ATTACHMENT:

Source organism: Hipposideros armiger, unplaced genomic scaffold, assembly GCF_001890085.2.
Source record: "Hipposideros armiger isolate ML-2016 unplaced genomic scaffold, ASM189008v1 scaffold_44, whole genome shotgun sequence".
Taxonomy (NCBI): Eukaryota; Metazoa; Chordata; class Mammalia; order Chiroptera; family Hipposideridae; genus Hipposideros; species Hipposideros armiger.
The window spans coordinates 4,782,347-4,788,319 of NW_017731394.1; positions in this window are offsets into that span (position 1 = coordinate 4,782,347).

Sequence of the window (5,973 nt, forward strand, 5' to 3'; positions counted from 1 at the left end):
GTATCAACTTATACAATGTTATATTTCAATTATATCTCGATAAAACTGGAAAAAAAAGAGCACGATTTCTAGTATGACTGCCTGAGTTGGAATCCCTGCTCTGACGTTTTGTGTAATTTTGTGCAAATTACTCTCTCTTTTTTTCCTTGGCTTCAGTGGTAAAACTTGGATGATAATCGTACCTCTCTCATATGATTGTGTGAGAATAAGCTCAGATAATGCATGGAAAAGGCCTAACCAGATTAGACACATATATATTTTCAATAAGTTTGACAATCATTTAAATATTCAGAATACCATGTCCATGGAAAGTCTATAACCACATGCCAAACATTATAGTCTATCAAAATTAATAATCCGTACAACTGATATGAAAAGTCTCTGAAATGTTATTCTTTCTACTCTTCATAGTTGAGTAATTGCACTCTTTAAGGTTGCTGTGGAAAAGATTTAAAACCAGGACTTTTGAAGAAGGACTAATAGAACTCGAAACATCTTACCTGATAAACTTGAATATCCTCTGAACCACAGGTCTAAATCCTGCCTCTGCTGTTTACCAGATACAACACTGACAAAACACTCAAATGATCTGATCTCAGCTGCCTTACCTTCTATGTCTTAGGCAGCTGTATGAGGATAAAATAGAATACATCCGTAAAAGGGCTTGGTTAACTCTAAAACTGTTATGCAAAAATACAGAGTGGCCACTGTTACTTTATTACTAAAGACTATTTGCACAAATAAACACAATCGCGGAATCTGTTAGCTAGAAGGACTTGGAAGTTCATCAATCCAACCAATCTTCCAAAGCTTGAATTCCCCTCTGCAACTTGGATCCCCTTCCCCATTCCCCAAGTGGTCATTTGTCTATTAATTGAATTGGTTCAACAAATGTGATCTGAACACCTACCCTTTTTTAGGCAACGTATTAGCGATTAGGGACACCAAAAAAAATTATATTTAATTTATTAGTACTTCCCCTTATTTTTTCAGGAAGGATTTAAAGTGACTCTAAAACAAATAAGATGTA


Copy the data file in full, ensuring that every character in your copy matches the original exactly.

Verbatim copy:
Source organism: Hipposideros armiger, unplaced genomic scaffold, assembly GCF_001890085.2.
Source record: "Hipposideros armiger isolate ML-2016 unplaced genomic scaffold, ASM189008v1 scaffold_44, whole genome shotgun sequence".
Taxonomy (NCBI): Eukaryota; Metazoa; Chordata; class Mammalia; order Chiroptera; family Hipposideridae; genus Hipposideros; species Hipposideros armiger.
The window spans coordinates 4,782,347-4,788,319 of NW_017731394.1; positions in this window are offsets into that span (position 1 = coordinate 4,782,347).

Sequence of the window (5,973 nt, forward strand, 5' to 3'; positions counted from 1 at the left end):
GTATCAACTTATACAATGTTATATTTCAATTATATCTCGATAAAACTGGAAAAAAAAGAGCACGATTTCTAGTATGACTGCCTGAGTTGGAATCCCTGCTCTGACGTTTTGTGTAATTTTGTGCAAATTACTCTCTCTTTTTTTCCTTGGCTTCAGTGGTAAAACTTGGATGATAATCGTACCTCTCTCATATGATTGTGTGAGAATAAGCTCAGATAATGCATGGAAAAGGCCTAACCAGATTAGACACATATATATTTTCAATAAGTTTGACAATCATTTAAATATTCAGAATACCATGTCCATGGAAAGTCTATAACCACATGCCAAACATTATAGTCTATCAAAATTAATAATCCGTACAACTGATATGAAAAGTCTCTGAAATGTTATTCTTTCTACTCTTCATAGTTGAGTAATTGCACTCTTTAAGGTTGCTGTGGAAAAGATTTAAAACCAGGACTTTTGAAGAAGGACTAATAGAACTCGAAACATCTTACCTGATAAACTTGAATATCCTCTGAACCACAGGTCTAAATCCTGCCTCTGCTGTTTACCAGATACAACACTGACAAAACACTCAAATGATCTGATCTCAGCTGCCTTACCTTCTATGTCTTAGGCAGCTGTATGAGGATAAAATAGAATACATCCGTAAAAGGGCTTGGTTAACTCTAAAACTGTTATGCAAAAATACAGAGTGGCCACTGTTACTTTATTACTAAAGACTATTTGCACAAATAAACACAATCGCGGAATCTGTTAGCTAGAAGGACTTGGAAGTTCATCAATCCAACCAATCTTCCAAAGCTTGAATTCCCCTCTGCAACTTGGATCCCCTTCCCCATTCCCCAAGTGGTCATTTGTCTATTAATTGAATTGGTTCAACAAATGTGATCTGAACACCTACCCTTTTTTAGGCAACGTATTAGCGATTAGGGACACCAAAAAAAATTATATTTAATTTATTAGTACTTCCCCTTATTTTTTCAGGAAGGATTTAAAGTGACTCTAAAACAAATAAGATGTA